I Wish I Was Lonely: Distance and Connection

If someone came along and wiped your phone of all its information would you let them?

Furtive looks, sweaty, panicked hands clutching their technology lifelines, and then reassurance that in fact no one was going to wipe your phone of its information today.  But this was the beginning of a discussion about how our digital connectedness has consequences.  An informal, interactive show created by Chris Thorpe and Hannah Jane Walker, I Wish I Was Lonely, asked the question, what have we wrought with devices which keep us connected at all times? When there is no separation, can you ever actually miss someone? If you cannot miss someone, can you love them?

I Wish I Was Lonely was the first piece I saw at the Forest Fringe--a free festival of experimental works--and with the four pieces I saw it was a full day of conversation about connection.  

This was the rare show were you were supposed to keep your cell phone on.   As phones rang in the room, people were to answer them as if they normally would.  Initially, we were given someone in the room’s cellphone number. We were to call that person and leave a voicemail, explaining why we “needed” our phones. Ultimately, the piece was a meditation on how social media has permeated our lives and the omnipresence of these devices.  Have we created false closeness?  Have we stopped being alone?  Is this a problem?

Chris and Hannah told stories about how phones can deliver bad news or provide a lifeline.   Not all bad or all good, the show makes you conscious of being present, being distracted, being with people but interacting with your devices instead of the person sitting across from you.  Placing calls to the people in the room, audience members had to engage with the artists.  And we listened, feeling personally drawn into the conversation.

Later the room was rearranged and we sat in a large circle and passed messages around to each other, hearing the phrases speed along the room and get mixed up as they went. As the odd American, passing along the phrase, "Get out of Liverpool, you cunt" had perhaps a different feel on my tongue. 

I had seen a lot of what I started calling “micro-theater”—intentionally intimate works with a small scale goal—I Wish I Was Lonely wasn’t quite micro-theater since it had a loftier goal in mind and was dealing with epic themes, but I liked the intimacy of the approach. I thought the audience interaction was a critical component and an effective one at that.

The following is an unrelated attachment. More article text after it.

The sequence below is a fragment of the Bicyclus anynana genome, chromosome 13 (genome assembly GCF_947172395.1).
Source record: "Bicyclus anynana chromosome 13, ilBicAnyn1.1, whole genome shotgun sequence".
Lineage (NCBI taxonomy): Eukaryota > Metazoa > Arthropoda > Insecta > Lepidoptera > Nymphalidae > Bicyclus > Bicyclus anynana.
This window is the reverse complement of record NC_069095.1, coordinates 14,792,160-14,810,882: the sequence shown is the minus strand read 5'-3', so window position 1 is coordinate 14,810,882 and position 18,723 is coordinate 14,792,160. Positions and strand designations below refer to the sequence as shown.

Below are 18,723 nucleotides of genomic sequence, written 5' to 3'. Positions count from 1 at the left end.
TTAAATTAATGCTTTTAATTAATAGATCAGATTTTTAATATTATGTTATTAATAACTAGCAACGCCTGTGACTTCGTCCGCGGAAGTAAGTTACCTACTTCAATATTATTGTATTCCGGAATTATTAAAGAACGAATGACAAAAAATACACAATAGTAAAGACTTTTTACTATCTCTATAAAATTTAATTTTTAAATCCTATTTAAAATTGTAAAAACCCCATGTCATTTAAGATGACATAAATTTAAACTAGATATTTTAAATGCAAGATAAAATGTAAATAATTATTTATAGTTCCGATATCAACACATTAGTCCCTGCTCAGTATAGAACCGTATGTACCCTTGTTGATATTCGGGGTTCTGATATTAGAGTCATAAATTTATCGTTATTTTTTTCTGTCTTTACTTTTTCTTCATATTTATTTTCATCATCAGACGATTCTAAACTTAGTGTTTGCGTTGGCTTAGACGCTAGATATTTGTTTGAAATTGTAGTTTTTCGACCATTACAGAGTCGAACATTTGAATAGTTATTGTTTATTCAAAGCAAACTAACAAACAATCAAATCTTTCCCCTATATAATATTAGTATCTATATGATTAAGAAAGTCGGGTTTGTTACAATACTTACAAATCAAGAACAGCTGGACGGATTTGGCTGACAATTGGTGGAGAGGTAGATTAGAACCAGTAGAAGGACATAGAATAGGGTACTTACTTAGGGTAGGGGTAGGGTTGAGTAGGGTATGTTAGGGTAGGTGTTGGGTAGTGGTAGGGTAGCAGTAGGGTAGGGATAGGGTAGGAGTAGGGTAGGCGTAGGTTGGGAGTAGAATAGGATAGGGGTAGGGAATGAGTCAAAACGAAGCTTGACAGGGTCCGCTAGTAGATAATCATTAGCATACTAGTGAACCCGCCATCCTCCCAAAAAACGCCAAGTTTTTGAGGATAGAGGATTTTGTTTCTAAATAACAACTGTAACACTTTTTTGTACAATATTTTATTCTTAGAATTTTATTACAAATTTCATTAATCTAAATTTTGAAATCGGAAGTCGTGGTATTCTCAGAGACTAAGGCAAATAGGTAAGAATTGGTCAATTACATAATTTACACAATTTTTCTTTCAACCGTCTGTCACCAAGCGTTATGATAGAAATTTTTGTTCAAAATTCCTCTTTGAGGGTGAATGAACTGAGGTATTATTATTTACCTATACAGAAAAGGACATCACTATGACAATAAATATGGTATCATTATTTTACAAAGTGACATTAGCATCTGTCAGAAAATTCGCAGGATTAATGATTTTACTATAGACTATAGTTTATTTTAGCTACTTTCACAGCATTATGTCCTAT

After a week of sitting in darkened theaters, listening to stories (some good, some great, some painfully mediocre), I was not spending a lot of time with myself.  Distracted by the festival, running around to shows, hanging out with friends, and spending a lot of time thinking about theater I was in Edinburgh but I was not in Edinburgh with myself.  This show made me self-conscious of my habit of staying in touch with the other side of the world, especially when I am traveling solo. 

I once stepped off a 25+ hour flight to Thailand to see a friend who had been living there and was all ready to tell her all about the things going on in my life. She stopped me and said, "I know all this. I read your updates on Facebook."  Suddenly the physical distance between us was not relevant and yet it was.  I never felt less connected to her as I did in that moment. 

The artists in I Wish I was Lonely queried if we grab our phones to distract ourselves from boredom, loneliness, sadness, or pain are we actually feeling those emotions anymore.  Sometimes I think we are just time-shifting them.  Like jetlag, will emotional loneliness catch up with us like a wave when we cannot outrun it any longer.   Does that explain crying into large bowls of ice cream in front of the television at the end of the day? 

As part of I Wish I Was Lonely, we took two minutes to just look at the person across from us—an intense, uncomfortable experience.  I tried to stay focused on the person's eyes.  But out of self-consciousness I noticed my eyes fluttering--glancing at his ears, his forehead, his lips, his smile.  Staring into his eyes for two minutes was nearly impossible.  Can't we just sit with someone for two minutes and just be? 

Chris and Hannah then suggested we make a plan to meet that stranger—pick a time and a date and hopefully “tell us what happens.”  I hope I see David on January 1, 2015 at noon for a drink (or his daughter if he's not available).  We don’t have each others’ numbers. All we have is a plan. Of course as the show ended, David said, “I need to put that in my phone to remember it.”

I don’t trust my phone for things like this. I wrote mine down on paper.


  1. I was drawn to this page via a Google image search on 'loneliness' which returned your photo above. Your words on eye contact above resonated with some recent thoughts. My early morning run offers me the opportunity for eye contact with others. A recent radio show elicited audience response to the question, 'How will you know when you have made it?' One possible answer, 'when I am quite comfortable with eye contact'.


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